Zachary J. Farino, Travis J. Morgenstern, Antonella Maffei, Matthias Quick, Alain J. De Solis, Pattama Wiriyasermkul, Robin J. Freyberg, Despoina Aslanoglou, Denise Sorisio, Benjamin P. Inbar, R. Benjamin Free, Prashant Donthamsetti, Eugene V. Mosharov, Christoph Kellendonk, Gary J. Schwartz, David R. Sibley, Claudia Schmauss, Lori M. Zeltser, Holly Moore, Paul E. Harris, Jonathan A. Javitch, Zachary Freyberg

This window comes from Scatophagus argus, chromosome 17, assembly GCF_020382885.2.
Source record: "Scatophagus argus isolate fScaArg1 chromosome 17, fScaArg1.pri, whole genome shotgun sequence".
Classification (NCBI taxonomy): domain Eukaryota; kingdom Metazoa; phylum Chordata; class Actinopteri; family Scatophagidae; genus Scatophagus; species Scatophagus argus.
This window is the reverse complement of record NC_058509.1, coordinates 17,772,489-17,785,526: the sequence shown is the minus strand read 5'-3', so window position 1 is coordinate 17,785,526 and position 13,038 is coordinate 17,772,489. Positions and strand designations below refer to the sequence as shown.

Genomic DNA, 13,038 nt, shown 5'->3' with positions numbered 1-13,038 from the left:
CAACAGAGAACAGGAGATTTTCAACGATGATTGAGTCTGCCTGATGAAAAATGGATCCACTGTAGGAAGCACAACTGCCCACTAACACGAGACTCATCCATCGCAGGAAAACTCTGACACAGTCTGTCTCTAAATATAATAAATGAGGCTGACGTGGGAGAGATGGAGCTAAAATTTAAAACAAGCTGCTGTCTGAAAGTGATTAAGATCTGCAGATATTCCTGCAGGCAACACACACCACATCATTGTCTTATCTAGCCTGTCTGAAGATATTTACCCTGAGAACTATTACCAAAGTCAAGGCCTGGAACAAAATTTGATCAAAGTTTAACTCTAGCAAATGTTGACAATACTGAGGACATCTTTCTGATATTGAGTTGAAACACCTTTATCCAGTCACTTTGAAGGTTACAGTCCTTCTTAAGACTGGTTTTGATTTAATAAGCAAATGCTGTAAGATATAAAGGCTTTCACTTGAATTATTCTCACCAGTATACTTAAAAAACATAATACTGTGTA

Although long-studied in the central nervous system, there is increasing evidence that dopamine (DA) has important roles in the periphery including in metabolic regulation. Insulin-secreting pancreatic β-cells express the machinery for DA synthesis and catabolism, as well as all five DA receptors. In these cells, DA functions as a negative regulator of glucose-stimulated insulin secretion (GSIS), which is mediated by DA D2-like receptors including D2 (D2R) and D3 (D3R) receptors. However, the fundamental mechanisms of DA synthesis, storage, release, and signaling in pancreatic β-cells and their functional relevance in vivo remain poorly understood. Here, we assessed the roles of the DA precursor l-DOPA in β-cell DA synthesis and release in conjunction with the signaling mechanisms underlying DA’s inhibition of GSIS. Our results show that the uptake of l-DOPA is essential for establishing intracellular DA stores in β-cells. Glucose stimulation significantly enhances l-DOPA uptake, leading to increased DA release and GSIS reduction in an autocrine/paracrine manner. Furthermore, D2R and D3R act in combination to mediate dopaminergic inhibition of GSIS. Transgenic knockout mice in which β-cell D2R or D3R expression is eliminated exhibit diminished DA secretion during glucose stimulation, suggesting a new mechanism where D2-like receptors modify DA release to modulate GSIS. Lastly, β-cell-selective D2R knockout mice exhibit marked postprandial hyperinsulinemia in vivo. These results reveal that peripheral D2R and D3R receptors play important roles in metabolism through their inhibitory effects on GSIS. This opens the possibility that blockade of peripheral D2-like receptors by drugs including antipsychotic medications may significantly contribute to the metabolic disturbances observed clinically.